Using data primarily from the U.S. Census Bureau, this research brief focuses on the roles that income, work, and education play in marriage formation. Views from singles regarding the reasons they are not yet married and about their ideal spouse are also incorporated from a recent IFS survey in California. The California survey provides the most updated data on the topic, and findings from the survey are largely consistent with previous findings in the national survey.
Given the gender differences in mate selection, this research brief also looks at how a lack of stable jobs may particularly affect single men in the marriage market. Additional information regarding the link between political ideology, religion, and marriage are also presented and will be featured in a special report on this blog tomorrow.
- The decline of employment rates among lower-income Americans likely contributed to the widening marriage gap by class in the past two decades. Between 2000 and 2018, the share of employed adults ages 25 to 50 in the lower third income bracket dropped from 51% to 46%, while the employment rate among same-age Americans in the top third income bracket increased from 95% to 98%.
- Lower-income men experienced a much sharper fall in employment since 2000 than their female counterparts, which could hurt their marriage prospects. The share of employed lower-income men dropped from 60% in 2000 to 48% in 2018. During the same period, lower-income women’s employment rate dropped from 48% to 44%.
- A stable job is important in marriage formation, especially for men. According to single men in the recent IFS California survey, not having a stable job is one of the most important reasons why they are not married. In 2018, more than half of prime-age men without a full-time job (55%) were single. The share is much lower among men who work full time (32%).
- Even though women have made strides in education and professional work, a traditional gender pattern in mate preferences remains at large. A majority of never-married women (72%) say that it is very important for their future spouse to have a stable job, according to the California survey. The share among single men is much lower (46%). This preference for finding someone with a stable job remains strong even among single women who work full time themselves (74%). And it doesn’t vary much by education and income levels. Single men and women agree on most of the other qualities in an ideal spouse, such as being kind, caring, and responsible.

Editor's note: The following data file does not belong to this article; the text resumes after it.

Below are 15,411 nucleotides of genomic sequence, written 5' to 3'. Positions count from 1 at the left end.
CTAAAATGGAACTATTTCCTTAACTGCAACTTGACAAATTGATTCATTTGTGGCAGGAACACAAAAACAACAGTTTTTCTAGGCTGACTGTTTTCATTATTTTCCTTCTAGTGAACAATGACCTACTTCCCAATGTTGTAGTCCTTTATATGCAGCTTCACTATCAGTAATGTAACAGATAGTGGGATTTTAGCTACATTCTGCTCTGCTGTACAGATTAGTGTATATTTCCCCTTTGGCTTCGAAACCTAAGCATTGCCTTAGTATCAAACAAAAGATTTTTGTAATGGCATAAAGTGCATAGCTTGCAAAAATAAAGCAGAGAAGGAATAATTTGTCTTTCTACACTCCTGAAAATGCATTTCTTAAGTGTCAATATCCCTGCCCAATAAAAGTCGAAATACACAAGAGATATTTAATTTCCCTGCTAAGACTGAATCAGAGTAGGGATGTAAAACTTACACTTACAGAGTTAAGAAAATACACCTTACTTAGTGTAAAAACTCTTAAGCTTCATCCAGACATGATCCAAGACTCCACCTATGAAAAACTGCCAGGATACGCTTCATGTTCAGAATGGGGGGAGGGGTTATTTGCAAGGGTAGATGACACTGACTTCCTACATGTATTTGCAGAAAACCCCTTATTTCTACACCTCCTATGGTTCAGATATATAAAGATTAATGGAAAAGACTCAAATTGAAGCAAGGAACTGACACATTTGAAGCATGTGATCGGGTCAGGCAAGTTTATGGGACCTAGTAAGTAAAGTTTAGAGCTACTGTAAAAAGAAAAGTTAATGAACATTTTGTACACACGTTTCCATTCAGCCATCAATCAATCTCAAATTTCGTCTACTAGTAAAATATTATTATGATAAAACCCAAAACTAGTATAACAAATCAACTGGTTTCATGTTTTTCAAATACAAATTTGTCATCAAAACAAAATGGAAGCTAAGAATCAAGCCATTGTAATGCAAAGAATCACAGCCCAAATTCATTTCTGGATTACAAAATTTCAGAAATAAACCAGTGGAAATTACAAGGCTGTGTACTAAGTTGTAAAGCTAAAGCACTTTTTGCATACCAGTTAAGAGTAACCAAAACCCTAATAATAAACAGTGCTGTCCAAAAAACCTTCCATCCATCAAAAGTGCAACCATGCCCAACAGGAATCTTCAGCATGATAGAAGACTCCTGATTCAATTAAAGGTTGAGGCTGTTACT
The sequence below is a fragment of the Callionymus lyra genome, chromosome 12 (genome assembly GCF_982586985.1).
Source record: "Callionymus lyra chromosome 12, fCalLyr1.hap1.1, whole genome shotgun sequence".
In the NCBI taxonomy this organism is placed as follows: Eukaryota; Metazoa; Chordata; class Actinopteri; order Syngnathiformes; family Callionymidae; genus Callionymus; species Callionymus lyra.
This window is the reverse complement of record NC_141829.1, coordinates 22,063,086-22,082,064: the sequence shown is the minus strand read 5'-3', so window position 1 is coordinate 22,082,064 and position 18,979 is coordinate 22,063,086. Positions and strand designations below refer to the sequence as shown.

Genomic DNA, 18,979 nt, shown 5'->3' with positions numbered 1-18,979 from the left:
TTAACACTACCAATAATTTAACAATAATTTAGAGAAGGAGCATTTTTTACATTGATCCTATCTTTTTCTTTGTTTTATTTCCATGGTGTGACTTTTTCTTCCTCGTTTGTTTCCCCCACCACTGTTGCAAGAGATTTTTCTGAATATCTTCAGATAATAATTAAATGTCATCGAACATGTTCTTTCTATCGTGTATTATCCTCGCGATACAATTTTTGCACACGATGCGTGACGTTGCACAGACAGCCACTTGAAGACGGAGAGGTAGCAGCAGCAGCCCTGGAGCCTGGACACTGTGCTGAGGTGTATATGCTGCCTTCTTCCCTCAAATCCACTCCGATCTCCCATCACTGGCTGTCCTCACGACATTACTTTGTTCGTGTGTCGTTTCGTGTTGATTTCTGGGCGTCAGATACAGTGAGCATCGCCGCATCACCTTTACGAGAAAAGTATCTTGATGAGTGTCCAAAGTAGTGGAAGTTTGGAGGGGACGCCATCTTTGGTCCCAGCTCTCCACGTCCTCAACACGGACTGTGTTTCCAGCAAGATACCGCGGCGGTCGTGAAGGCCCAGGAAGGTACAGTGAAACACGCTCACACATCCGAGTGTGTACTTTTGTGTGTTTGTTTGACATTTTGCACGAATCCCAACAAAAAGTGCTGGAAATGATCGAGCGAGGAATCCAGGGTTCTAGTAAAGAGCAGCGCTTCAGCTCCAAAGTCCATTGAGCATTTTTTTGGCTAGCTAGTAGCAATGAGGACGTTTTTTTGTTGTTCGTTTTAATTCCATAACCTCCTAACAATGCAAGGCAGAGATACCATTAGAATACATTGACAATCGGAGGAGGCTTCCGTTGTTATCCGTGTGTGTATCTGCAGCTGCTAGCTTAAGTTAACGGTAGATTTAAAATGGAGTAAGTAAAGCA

- Politics and religion are a big part of American life, including family formation. Americans who hold conservative views are more likely than liberals to be married and less likely to be single. Likewise, Americans who regularly attend church or religious services are less likely than those who occasionally or never attend religious services to be single. Gaps in both groups have grown in recent years. In 2018, a quarter of conservatives ages 25 to 50 were single, compared with 36% of liberals of the same age. And the same gap is found between religious Americans and those who rarely or never attend religious services (Look for more on these findings tomorrow on the blog).
Download the full research brief here.
Wendy Wang is the director of research for the Institute for Family Studies.